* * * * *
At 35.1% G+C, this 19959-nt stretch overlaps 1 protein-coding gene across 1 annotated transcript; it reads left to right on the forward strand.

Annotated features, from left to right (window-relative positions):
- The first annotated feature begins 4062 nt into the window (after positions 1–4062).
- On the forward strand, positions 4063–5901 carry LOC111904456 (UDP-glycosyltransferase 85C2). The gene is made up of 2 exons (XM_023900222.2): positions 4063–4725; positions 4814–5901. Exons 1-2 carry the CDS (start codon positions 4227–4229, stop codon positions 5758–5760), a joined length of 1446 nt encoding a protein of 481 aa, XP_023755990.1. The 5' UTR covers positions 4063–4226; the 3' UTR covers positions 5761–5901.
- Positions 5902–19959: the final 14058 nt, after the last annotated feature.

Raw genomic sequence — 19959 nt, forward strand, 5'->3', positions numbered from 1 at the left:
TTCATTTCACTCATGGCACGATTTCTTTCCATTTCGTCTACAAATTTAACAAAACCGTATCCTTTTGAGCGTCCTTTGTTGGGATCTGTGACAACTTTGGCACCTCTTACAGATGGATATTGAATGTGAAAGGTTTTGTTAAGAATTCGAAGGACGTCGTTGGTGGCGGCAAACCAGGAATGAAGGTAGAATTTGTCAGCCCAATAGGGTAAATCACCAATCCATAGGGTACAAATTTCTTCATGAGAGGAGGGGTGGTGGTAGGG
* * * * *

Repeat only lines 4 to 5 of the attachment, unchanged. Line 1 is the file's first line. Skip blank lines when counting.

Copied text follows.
- On the forward strand, positions 4063–5901 carry LOC111904456 (UDP-glycosyltransferase 85C2). The gene is made up of 2 exons (XM_023900222.2): positions 4063–4725; positions 4814–5901. Exons 1-2 carry the CDS (start codon positions 4227–4229, stop codon positions 5758–5760), a joined length of 1446 nt encoding a protein of 481 aa, XP_023755990.1. The 5' UTR covers positions 4063–4226; the 3' UTR covers positions 5761–5901.
- Positions 5902–19959: the final 14058 nt, after the last annotated feature.